What is ‘inclusive education’ at a selective, research-intensive university? By Nicola Gale and Matthew Francis

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While universities play a variety of important social and economic roles, one of the most important is helping young people fulfil their intellectual potential and thereby achieve their ambitions. Yet, although universities have a clear duty to promote the participation of students from all backgrounds, students from some backgrounds remain under-represented across higher education, while for others there remain stubborn attainment gaps. There has been significant progress on both of these issues across the last decade, but figures from the Equality Challenge Unit and HESA indicate that there is still considerable work to be done.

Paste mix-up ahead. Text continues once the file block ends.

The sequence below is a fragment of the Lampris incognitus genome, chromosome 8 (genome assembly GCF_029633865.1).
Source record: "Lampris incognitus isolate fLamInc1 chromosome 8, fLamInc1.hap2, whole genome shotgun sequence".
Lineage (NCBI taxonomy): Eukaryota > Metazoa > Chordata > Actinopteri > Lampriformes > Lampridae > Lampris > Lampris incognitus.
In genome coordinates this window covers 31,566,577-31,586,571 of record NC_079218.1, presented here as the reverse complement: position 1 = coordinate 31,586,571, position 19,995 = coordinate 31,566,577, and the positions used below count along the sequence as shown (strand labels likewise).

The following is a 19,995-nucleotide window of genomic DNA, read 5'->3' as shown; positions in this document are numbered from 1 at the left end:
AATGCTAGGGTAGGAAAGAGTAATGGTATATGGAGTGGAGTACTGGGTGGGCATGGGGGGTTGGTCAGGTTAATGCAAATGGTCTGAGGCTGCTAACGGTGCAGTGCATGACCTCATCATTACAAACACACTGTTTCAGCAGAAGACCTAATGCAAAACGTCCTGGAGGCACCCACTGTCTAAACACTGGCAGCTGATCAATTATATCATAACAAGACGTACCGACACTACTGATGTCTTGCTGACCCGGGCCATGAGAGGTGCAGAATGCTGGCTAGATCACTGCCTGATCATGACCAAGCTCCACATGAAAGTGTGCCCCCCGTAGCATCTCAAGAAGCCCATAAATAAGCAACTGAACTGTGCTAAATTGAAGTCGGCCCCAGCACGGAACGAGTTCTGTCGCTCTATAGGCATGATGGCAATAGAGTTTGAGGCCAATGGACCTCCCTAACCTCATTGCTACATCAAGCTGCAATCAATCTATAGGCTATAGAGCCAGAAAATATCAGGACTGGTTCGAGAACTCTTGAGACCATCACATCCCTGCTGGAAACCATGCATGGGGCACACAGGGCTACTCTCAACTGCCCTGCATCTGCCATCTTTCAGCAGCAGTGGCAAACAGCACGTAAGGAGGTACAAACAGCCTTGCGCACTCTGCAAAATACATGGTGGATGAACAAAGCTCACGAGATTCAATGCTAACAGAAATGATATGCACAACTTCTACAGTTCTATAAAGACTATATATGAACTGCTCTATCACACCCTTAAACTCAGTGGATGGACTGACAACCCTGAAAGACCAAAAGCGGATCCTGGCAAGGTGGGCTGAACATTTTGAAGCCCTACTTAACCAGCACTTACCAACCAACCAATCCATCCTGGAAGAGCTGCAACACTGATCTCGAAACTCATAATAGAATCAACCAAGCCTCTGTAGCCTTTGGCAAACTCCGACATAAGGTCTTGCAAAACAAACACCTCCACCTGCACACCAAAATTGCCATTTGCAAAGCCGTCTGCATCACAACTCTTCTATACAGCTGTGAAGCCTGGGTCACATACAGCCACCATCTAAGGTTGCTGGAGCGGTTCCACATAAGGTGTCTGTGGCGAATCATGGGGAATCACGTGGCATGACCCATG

Although we would all agree that universities have an ethical duty to broaden and deepen participation in higher education for students from a diverse range of backgrounds, some might ask how far the current regulatory environment supports that duty. The appointment, however brief, of Toby Young to the board of the new Office for Students (OfS) – the successor to HEFCE and the Office for Fair Access (OFFA) – has once again raised questions about the Government’s commitment to inclusion in higher education, given Young’s widely-publicised personal views.Nonetheless, the broader political and regulatory landscape is focussed on both widening participation for students from a range of backgrounds and ensuring they can succeed once admitted. In the Teaching Excellence Framework, for example, several of the benchmarked measures used to assess universities are measures of the satisfaction and success of students with a range of characteristics, including those who have too often felt excluded from or disadvantaged within higher education. The annual Access Agreements required by OFFA also require universities to set out how they ‘will sustain or improve access, student success and progression among people from under-represented and disadvantaged groups’. The ongoing changes to Disabled Students’ Allowances (DSAs) also impose a greater duty on universities to fulfil the requirements of the Public Sector Equality Duty and the Equality Act (2010).